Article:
"LEADERS are born, not made," is an axiom that may well describe the sterling career of Carlos "Sonny" Garcia Dominguez 3rd, a man of outstanding achievements and proven track record.

On Sept. 16, 1945, Sonny was born to a prominent Zamboangueño family residing in Metropolitan Davao, namely Carlos Dominguez Jr. and Virginia Garcia. His grandfather, Carlos Sr., was a Bank of the Philippine Islands branch manager in Zamboanga prior to World War 2. Sonny grew up in Metro Davao and studied at the Ateneo de Davao University where he was a classmate of President Rodrigo Roa Duterte (PRRD). Moving to Metro Manila, Sonny pursued his college degree at the Ateneo de Manila University (ADMU) where he graduated with a degree in Bachelor of Science in Economics in 1965. Then, he earned a Master in Business Administration from ADMU in 1969. Later, in 1982, he pursued further postgraduate studies in the United States where he completed the Executive Management Program from Stanford University's Graduate School of Business. He went on to marry Cynthia Andrews.

Returning to the Philippines, Dominguez began his career in banking, finance and investments. He accumulated over 40 years of vast, relevant experience and an outstanding track record of achievements, being at the helm of various organizations in the public and private sectors. He acquired expertise borne out of his experiences first, as a shareholder; then, as a board chairman; and afterwards, as a member of over a dozen corporations across multitude of industries such as power, agriculture, mining, banking, hospitality, real estate and investment.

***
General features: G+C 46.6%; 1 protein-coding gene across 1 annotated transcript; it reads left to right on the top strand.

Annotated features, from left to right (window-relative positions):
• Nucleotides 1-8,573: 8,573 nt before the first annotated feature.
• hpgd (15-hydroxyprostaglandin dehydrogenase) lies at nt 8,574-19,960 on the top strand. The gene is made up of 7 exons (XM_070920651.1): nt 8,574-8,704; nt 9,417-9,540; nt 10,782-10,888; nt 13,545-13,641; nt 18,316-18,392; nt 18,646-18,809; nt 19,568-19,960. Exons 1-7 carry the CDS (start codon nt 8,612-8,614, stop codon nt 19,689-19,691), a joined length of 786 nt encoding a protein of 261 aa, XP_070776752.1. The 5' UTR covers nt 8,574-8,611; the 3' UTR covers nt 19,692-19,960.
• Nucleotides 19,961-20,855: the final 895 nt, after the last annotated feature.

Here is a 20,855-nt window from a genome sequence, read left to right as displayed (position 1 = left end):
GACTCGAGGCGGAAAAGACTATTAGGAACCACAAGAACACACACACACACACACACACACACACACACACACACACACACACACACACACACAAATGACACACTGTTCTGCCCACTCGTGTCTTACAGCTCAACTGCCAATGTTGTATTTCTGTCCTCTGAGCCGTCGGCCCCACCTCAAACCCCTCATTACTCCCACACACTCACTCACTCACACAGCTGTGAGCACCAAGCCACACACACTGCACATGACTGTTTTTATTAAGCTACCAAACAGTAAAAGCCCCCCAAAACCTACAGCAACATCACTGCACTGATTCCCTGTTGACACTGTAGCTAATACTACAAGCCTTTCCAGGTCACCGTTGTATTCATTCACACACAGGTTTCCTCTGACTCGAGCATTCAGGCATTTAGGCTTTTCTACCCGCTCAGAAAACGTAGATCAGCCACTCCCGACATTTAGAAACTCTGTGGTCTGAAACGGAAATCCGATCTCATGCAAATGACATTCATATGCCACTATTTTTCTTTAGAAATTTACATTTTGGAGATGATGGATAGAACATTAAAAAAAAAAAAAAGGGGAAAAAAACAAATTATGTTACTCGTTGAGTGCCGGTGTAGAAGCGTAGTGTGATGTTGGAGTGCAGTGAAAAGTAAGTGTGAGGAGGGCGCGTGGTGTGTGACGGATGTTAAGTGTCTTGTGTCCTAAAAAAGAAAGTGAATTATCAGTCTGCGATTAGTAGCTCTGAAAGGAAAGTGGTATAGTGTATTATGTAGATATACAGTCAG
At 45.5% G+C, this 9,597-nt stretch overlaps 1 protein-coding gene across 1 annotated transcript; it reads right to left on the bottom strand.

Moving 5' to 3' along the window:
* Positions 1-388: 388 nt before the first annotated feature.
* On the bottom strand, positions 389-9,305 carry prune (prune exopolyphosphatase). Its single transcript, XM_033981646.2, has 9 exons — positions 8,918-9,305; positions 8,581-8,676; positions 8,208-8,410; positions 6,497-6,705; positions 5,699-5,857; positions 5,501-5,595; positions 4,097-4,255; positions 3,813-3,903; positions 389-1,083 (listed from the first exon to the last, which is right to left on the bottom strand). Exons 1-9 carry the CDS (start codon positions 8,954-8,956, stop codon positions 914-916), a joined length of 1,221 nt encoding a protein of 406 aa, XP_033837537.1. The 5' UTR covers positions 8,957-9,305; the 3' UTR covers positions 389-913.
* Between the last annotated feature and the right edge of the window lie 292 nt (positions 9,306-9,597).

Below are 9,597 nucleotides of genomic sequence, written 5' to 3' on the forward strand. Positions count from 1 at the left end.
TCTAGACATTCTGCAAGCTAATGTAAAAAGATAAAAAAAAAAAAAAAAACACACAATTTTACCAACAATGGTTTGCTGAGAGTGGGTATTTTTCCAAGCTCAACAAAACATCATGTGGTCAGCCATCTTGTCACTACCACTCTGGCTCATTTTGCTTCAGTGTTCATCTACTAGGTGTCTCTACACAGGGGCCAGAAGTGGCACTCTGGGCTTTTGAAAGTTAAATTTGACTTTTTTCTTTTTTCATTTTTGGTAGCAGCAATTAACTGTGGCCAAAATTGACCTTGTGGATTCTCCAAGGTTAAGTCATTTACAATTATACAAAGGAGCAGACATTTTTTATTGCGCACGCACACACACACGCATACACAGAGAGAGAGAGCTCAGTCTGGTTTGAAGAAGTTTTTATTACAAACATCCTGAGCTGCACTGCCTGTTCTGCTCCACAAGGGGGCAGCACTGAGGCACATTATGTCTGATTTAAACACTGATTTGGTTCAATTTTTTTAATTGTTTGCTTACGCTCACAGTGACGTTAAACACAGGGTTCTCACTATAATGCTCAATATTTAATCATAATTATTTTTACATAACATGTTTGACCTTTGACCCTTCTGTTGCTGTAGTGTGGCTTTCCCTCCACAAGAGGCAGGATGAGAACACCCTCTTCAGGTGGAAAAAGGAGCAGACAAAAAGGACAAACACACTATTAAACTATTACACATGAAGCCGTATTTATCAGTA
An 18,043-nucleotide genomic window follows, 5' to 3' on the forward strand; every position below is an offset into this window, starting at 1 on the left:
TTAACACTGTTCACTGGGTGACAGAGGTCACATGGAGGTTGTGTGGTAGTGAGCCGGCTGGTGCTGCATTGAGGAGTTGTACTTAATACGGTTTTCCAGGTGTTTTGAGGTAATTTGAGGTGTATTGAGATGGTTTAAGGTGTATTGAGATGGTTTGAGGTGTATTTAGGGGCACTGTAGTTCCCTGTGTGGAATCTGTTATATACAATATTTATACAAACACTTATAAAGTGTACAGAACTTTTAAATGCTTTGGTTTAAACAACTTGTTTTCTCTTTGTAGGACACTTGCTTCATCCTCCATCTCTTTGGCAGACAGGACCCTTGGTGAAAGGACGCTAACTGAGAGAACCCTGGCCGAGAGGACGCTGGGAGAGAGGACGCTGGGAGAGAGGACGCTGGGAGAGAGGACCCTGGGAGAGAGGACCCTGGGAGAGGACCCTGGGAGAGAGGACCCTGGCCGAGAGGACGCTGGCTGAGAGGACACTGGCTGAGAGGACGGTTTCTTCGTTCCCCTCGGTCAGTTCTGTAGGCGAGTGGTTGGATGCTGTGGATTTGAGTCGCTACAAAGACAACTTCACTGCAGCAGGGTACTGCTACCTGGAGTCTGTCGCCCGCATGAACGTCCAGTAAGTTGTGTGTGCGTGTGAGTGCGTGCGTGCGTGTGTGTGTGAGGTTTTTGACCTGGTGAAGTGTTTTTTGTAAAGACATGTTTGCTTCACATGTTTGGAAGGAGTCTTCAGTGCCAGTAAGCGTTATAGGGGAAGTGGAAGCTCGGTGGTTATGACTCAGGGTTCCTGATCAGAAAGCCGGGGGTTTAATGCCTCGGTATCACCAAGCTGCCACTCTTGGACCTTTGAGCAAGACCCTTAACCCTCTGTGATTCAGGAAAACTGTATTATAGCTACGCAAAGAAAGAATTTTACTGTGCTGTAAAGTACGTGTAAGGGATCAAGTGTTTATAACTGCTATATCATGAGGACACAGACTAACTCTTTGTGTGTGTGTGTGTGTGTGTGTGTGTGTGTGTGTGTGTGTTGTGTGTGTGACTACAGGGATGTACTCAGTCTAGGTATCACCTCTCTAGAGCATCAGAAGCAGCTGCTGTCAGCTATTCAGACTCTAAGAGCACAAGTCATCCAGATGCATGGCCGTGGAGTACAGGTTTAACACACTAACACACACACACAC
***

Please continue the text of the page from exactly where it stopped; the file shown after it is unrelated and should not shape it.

Serving in the national and private sectors, Dominguez held numerous notable positions in government, heading the Ministry of Natural Resources in 1986 and the Department of Agriculture in 1987 during the presidency of Corazon Aquino.

On July 2016, Dominguez returned to public service when he was appointed as the Department of Finance (DoF) secretary by PRRD. Since June 30, 2016, Secretary Dominguez has been serving as the de facto vice chairman of the board of trustees of Pagtutulungan sa Kinabukasan: Ikaw, Bangko, Industria at Gobyerno or Pag-IBIG. As the DoF secretary, he has also been serving as the chairman of the Land Bank of the Philippines, a government-owned and controlled corporation, primarily tasked with spurring economic development in the countryside through the delivery of innovative financial services in rural areas. He also chairs the Philippine Deposit Insurance Corp., among others, and is a member of the Monetary Board of the Bangko Sentral ng Pilipinas.

Under the leadership of Secretary Dominguez, DoF was able to draft and introduce to Congress the first of a series of proposed tax reform packages within 90 days from the moment the secretary assumed the Finance portfolio. During his watch, the country's key earning agencies - the Bureau of Internal Revenue (BIR) and the Bureau of Customs - continue to achieve strong income growth rates. It was also under Dominguez's leadership that the BIR was able to secure its largest tax settlement in Philippine history, amounting to about $600 million from a single taxpayer.

'Strong private sector key to sustainable recovery in 2021'

In light of and amid the pandemic, the Finance secretary is confident that the revival of private enterprises and consumer activity will propel the country to a sustainable recovery, starting this year as he foresees encouraging prospects for the economy, especially with the negotiations for the purchase of Covid-19 vaccines and its delivery being well underway.